Monday, February 27, 2006

the emperor wears vintage

Go away 80s. I'll not mince words when I say that 80s fashion sucks. So stop it, please I beg of you.

It’s hard to tell if my visceral response to the 80s revival has to do with my own traumatic fashion faux-pas growing up. Like that time that I was waiting for my dad to pick me up from school when Courteney Schlein, an upperclassman who was waiting next to me, looked me up and down and said, “… Nice… vest.”

I was clad in a navy-colored puffy down vest, the kind that would be very comfortable if you were, let’s say, skiing in Vancouver. It might also have been unseasonably warm out that day. Of course, I never wore that vest to school again. (I have left out the part where my dad eventually pulls up in our rattling two-toned brown and beige Chevrolet cruiser as Courtney’s mom pulls up right behind him in an immaculate black Mercedes sedan.) Or maybe it’s because of the time that I arrived at a formal wearing a homespun creation that involved black and white houndstooth and a balloon skirt. A formidable combination to say the least.

Regardless, I like to think that my offense is simply on an aesthetic level, pure unadulterated aesthetics, of which mine are very refined and vastly superior to other elementary humans that walk this earth.

But it only dawned on me this afternoon that there is even such a thing as an 80s fashion revival. This occurred as I was eating lunch and taking a moment out of my otherwise very busy and important day when I happened to catch Beverly Hills Cop on TV. The opening montage had Eddie Murphy strolling down Rodeo drive and checking out all the fashion victims wearing clothes that look disconcertingly like the hipster fashion of today. My superfast brain proceeded to make the connection that there are people out there, I dare say very young soulless people, who never actually lived through the 80s, resurrecting out of some sort of retro tomfoolery a fashion wave that should lie deeply buried in our shameful past. What’s worse is the culture of what I call “ironicalism” surrounding it. Whatever (insert finger quotations here).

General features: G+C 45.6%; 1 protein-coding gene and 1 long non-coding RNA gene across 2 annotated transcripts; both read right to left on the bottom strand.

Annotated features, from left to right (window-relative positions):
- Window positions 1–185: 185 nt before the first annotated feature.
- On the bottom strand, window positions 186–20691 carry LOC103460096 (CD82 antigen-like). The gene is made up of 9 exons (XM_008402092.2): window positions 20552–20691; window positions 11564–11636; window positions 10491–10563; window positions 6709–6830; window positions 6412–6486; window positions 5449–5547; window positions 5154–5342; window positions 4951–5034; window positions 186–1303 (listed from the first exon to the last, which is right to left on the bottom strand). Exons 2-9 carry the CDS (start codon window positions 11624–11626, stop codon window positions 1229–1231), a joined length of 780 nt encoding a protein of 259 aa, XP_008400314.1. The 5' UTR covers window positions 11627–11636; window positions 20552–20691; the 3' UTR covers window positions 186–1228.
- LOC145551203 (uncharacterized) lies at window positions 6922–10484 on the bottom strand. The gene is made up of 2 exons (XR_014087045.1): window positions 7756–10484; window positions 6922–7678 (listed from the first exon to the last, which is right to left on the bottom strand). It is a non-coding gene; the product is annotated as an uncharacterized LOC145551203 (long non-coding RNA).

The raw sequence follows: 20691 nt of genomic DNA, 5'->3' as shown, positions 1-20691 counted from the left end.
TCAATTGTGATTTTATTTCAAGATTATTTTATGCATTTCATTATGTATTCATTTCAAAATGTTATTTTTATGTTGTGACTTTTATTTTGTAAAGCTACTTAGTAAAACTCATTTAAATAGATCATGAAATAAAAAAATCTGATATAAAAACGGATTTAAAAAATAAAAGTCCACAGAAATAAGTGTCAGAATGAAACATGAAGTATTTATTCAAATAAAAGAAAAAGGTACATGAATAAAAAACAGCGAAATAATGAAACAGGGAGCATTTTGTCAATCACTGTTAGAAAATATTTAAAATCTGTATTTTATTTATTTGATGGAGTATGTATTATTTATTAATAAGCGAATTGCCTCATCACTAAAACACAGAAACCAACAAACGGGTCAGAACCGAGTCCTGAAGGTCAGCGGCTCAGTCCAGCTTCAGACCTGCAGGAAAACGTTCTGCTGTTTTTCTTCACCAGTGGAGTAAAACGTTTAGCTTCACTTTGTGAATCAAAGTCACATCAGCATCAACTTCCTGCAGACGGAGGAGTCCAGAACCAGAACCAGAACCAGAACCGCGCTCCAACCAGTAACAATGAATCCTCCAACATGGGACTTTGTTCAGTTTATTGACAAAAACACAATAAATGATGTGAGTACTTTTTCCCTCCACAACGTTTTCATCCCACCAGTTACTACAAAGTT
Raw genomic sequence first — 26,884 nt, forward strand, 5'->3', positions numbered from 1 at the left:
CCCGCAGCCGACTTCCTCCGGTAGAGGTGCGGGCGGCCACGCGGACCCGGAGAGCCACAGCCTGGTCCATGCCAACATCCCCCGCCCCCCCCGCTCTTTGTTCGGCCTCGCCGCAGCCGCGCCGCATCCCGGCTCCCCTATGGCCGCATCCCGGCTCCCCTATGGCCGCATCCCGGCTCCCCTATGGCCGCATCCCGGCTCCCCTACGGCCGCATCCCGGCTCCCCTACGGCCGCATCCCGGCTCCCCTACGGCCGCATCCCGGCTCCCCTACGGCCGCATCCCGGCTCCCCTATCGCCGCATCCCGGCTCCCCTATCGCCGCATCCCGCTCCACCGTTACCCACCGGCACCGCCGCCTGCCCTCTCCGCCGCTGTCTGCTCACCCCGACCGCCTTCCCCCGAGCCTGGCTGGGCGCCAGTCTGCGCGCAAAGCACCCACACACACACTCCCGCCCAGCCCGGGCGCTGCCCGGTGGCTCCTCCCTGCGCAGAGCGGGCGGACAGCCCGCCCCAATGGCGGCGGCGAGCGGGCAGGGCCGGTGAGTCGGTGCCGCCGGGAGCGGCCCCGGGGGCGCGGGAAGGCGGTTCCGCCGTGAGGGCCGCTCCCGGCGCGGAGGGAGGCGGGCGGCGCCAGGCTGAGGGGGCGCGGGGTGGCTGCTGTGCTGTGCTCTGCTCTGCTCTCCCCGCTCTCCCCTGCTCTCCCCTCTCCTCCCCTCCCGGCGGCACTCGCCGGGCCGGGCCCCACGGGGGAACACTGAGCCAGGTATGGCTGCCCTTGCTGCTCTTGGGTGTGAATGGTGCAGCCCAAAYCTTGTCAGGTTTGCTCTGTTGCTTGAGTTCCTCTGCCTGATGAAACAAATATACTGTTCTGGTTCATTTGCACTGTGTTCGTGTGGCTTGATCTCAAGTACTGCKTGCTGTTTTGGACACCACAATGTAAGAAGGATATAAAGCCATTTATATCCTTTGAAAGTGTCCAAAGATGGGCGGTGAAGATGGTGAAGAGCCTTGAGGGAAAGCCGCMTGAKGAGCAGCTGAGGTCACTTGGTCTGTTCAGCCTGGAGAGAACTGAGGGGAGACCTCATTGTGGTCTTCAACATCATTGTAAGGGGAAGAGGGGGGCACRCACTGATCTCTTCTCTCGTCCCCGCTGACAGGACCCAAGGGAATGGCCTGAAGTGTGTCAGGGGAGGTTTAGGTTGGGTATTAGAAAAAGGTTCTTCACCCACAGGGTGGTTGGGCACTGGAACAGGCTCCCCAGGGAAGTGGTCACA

Let’s call things as they are. First, this so-called “vintage” craze is nothing more than used clothing. That’s right. That would be stuff that other people didn’t want and were almost willing to throw away but were too cheap to do so. So, while I am a believer of recycling and restoration of quality goods (homes, furniture, old typewriters, cars, handmade bespoke suits) I refuse to buy into this delusion over what is in fact thrift store shopping. And if you’re going to buy thrift store stuff, fine, it’s all good, but let’s not go calling it “vintage”. It’s just used shit.

The thing is, some of my best friends wear "vintage" and I love them despite it. I understand that old stuff has a lot more character than off-the-rack Banana Republic. I will even claim to have a couple of prized used items in my own sartorial collection. But if we could only be a little more honest about what it is. And if we could just refrain from pretending like 80s clothing has been around long enough to be "vintage". And while we're at it, can we please not pretend that wearing "vintage" shoes is not completely gross? Someone else's foot was in there for chrissakes.

Fashion is inherently referential. All the looks have been done before and even the bubble skirt of the 80s can be found to date back to the 50s. But what I would like to believe is that if there can remotely be such a thing as "progress" that this would somehow entail leaving the bad stuff behind, being able to judge the ugly from the beautiful, or at least place things in a refreshingly new context where to be ironic isn't just to reproduce a look but to reconfigure that look into a real statement with true irony. When it comes down to it, the whole 80s vintage thing is just a physical manifestation of everything else going horribly wrong in the world. It invokes Reaganomics, Less Than Zero, square headlights on cars. So I don't think that it is overreacting when I say that the next person I see prancing down the road in an ill-fitting "vintage" dress and some outlandish beaded necklace and Jackie O sunglasses is not only committing a crime against fashion but a crime against humanity and should be punished accordingly.